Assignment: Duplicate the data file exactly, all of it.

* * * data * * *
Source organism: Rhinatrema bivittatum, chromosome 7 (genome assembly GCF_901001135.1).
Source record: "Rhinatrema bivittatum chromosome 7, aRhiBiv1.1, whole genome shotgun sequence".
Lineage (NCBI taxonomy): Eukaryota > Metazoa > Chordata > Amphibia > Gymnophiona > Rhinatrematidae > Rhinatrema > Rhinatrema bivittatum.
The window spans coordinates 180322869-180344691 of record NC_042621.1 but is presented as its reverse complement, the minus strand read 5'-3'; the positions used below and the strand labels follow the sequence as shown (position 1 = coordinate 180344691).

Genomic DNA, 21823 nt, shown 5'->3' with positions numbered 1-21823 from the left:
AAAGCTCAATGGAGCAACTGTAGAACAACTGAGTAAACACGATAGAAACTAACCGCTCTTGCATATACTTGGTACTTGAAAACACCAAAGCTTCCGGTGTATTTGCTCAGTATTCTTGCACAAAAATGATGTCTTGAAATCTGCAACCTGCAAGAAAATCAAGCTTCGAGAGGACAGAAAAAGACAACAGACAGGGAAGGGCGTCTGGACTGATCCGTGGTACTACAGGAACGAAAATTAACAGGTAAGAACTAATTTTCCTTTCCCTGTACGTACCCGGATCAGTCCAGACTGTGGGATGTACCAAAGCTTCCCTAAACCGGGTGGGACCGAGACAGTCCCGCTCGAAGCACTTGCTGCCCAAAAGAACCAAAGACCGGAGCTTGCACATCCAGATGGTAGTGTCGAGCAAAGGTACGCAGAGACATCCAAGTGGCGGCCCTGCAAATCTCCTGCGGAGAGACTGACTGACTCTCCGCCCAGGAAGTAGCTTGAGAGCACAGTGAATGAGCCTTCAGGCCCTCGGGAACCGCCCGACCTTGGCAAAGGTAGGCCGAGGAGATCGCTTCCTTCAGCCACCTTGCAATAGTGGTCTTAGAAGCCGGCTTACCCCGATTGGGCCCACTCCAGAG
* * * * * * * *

Source organism: Rhinatrema bivittatum, chromosome 7 (genome assembly GCF_901001135.1).
Source record: "Rhinatrema bivittatum chromosome 7, aRhiBiv1.1, whole genome shotgun sequence".
Lineage (NCBI taxonomy): Eukaryota > Metazoa > Chordata > Amphibia > Gymnophiona > Rhinatrematidae > Rhinatrema > Rhinatrema bivittatum.
The window spans coordinates 180322869-180344691 of record NC_042621.1 but is presented as its reverse complement, the minus strand read 5'-3'; the positions used below and the strand labels follow the sequence as shown (position 1 = coordinate 180344691).

Genomic DNA, 21823 nt, shown 5'->3' with positions numbered 1-21823 from the left:
AAAGCTCAATGGAGCAACTGTAGAACAACTGAGTAAACACGATAGAAACTAACCGCTCTTGCATATACTTGGTACTTGAAAACACCAAAGCTTCCGGTGTATTTGCTCAGTATTCTTGCACAAAAATGATGTCTTGAAATCTGCAACCTGCAAGAAAATCAAGCTTCGAGAGGACAGAAAAAGACAACAGACAGGGAAGGGCGTCTGGACTGATCCGTGGTACTACAGGAACGAAAATTAACAGGTAAGAACTAATTTTCCTTTCCCTGTACGTACCCGGATCAGTCCAGACTGTGGGATGTACCAAAGCTTCCCTAAACCGGGTGGGACCGAGACAGTCCCGCTCGAAGCACTTGCTGCCCAAAAGAACCAAAGACCGGAGCTTGCACATCCAGATGGTAGTGTCGAGCAAAGGTACGCAGAGACATCCAAGTGGCGGCCCTGCAAATCTCCTGCGGAGAGACTGACTGACTCTCCGCCCAGGAAGTAGCTTGAGAGCACAGTGAATGAGCCTTCAGGCCCTCGGGAACCGCCCGACCTTGGCAAAGGTAGGCCGAGGAGATCGCTTCCTTCAGCCACCTTGCAATAGTGGTCTTAGAAGCCGGCTTACCCCGATTGGGCCCACTCCAGAG